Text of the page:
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Applications in Industrialized Countries

  • Lothar Leistner
  • Grahame W. Gould
Part of the Food Engineering Series book series (FSES)

Abstract

The deliberate and intelligent application of hurdle technology started in the mid-1970s in Germany (Leistner, 1978) and was first used for the preservation of meat products (Leistner, 1985). Soon this concept was employed for a variety of food items in industrialized as well as in developing countries. The popularity of hurdle-technology foods was favored by modern food habits, especially the trends to minimally processed and convenient foods, and the desire for microbiologically safe and stable foods which at the same time are fresh-like, tasty, and nutritious. According to Ohlsson (1994), the term “minimally processed” covers a wide range of methods and technologies for preserving foods that induce a minimum change in the fresh-like quality characters of the food. Minimally processed foods are the response of the food industry in the direction of evolving consumption patterns. The demand for “reduced” and “light” products represents a major consumer trend aimed at lowering the caloric content or the fat, sugar, or salt contents of the foods; some additives might be removed and replaced by natural ingredients to make more natural or fresh-like products (Ohlsson, 1994). There is a strong need from food processors for new or improved mild preservation methods that allow the production of fresh-like, but stable and safe foods; and the application of hurdle technology is an attractive option (Leistner & Gorris, 1995). In this chapter, topical applications of hurdle technology in industrialized countries used in the decontamination of raw material for fermented foods, heated foods, chilled foods.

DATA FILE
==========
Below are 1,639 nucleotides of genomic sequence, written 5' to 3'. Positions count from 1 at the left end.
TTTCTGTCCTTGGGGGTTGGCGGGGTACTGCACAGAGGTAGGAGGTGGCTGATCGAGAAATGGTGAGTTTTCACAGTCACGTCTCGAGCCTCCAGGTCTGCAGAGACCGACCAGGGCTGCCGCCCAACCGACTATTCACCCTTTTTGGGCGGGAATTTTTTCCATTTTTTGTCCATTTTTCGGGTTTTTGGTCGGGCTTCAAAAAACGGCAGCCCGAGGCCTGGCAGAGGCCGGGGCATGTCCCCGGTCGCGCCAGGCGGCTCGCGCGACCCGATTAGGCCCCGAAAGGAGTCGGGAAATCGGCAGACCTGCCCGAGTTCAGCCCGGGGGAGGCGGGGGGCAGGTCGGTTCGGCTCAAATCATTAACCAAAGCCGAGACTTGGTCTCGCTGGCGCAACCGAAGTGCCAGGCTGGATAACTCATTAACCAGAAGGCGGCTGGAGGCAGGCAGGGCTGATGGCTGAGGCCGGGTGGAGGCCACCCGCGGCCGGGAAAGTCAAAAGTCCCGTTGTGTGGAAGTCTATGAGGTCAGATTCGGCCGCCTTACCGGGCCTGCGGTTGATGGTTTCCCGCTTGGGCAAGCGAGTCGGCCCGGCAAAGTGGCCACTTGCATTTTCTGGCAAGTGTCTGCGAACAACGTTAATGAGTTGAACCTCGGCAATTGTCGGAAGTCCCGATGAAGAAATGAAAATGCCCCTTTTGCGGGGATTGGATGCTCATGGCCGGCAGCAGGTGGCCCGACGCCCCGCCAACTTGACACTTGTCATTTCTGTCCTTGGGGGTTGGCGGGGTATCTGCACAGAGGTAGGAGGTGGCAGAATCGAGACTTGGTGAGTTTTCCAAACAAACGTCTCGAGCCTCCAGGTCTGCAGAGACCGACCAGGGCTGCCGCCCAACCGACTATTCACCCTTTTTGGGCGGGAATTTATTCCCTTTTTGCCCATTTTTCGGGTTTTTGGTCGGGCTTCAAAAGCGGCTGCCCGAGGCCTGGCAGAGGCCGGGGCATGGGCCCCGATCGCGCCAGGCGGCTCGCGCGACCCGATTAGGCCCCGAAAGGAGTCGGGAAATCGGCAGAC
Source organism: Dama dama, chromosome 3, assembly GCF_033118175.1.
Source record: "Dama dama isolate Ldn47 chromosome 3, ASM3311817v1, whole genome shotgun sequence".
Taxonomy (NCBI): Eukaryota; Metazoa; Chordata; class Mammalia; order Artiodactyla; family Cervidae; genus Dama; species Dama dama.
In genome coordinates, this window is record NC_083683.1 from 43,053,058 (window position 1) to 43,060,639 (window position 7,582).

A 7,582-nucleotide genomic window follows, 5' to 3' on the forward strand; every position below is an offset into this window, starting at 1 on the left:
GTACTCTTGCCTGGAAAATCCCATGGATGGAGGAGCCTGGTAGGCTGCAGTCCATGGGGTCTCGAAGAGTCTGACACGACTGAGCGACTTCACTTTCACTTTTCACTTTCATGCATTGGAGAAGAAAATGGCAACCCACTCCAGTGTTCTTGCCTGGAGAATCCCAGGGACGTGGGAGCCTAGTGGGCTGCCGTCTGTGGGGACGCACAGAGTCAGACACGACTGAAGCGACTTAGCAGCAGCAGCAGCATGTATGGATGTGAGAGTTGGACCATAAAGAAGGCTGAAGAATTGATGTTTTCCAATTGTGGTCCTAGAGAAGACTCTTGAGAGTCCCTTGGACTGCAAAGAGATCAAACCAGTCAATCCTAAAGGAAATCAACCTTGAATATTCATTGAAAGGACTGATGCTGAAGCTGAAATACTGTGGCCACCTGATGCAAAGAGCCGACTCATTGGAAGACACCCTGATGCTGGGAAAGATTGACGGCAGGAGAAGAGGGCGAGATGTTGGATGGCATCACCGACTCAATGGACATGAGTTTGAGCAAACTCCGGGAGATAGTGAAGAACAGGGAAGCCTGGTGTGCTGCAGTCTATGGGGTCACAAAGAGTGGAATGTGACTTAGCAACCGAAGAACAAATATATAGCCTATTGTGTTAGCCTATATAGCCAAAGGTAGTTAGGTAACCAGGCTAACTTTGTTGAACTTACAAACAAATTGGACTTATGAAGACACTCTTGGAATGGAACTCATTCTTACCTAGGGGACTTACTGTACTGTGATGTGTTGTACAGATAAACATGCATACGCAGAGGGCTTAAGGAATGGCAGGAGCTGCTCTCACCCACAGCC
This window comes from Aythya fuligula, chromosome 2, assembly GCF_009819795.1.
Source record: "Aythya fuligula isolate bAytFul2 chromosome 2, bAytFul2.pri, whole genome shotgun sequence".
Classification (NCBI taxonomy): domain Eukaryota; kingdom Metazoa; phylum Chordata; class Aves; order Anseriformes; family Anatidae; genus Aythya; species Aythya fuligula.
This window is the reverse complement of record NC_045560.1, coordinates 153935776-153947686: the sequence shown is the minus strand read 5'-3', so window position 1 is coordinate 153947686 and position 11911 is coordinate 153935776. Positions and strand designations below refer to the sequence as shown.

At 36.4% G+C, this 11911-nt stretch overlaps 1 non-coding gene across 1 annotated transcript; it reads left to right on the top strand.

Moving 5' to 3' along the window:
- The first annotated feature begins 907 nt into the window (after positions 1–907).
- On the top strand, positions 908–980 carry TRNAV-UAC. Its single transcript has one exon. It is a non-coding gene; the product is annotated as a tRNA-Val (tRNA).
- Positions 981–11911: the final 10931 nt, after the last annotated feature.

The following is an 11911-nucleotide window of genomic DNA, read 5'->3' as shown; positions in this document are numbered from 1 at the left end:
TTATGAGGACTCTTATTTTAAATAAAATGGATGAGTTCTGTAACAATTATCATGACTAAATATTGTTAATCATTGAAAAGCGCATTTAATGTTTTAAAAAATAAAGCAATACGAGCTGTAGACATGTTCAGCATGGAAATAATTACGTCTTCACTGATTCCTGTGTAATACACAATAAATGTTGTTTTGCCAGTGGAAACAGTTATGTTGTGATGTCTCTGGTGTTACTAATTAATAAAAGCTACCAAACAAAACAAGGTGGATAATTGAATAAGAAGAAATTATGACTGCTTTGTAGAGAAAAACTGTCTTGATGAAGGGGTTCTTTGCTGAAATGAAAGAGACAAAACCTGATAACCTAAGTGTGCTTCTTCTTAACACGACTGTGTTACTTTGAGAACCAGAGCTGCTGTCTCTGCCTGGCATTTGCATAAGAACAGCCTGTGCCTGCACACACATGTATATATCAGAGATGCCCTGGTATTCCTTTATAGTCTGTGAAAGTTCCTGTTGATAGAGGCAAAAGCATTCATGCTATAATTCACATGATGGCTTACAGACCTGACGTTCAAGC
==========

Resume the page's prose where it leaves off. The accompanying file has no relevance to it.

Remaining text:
Keywords

Lactic Acid Bacterium Food Preservation Bacterial Spore Potassium Sorbate Fermented Sausage 
These keywords were added by machine and not by the authors. This process is experimental and the keywords may be updated as the learning algorithm improves.

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Copyright information

© Springer Science+Business Media New York 2002

Authors and Affiliations

  • Lothar Leistner
    • 1
  • Grahame W. Gould
    • 2
  1. 1.Federal Centre for Meat ResearchKulmbachGermany
  2. 2.BedfordUK

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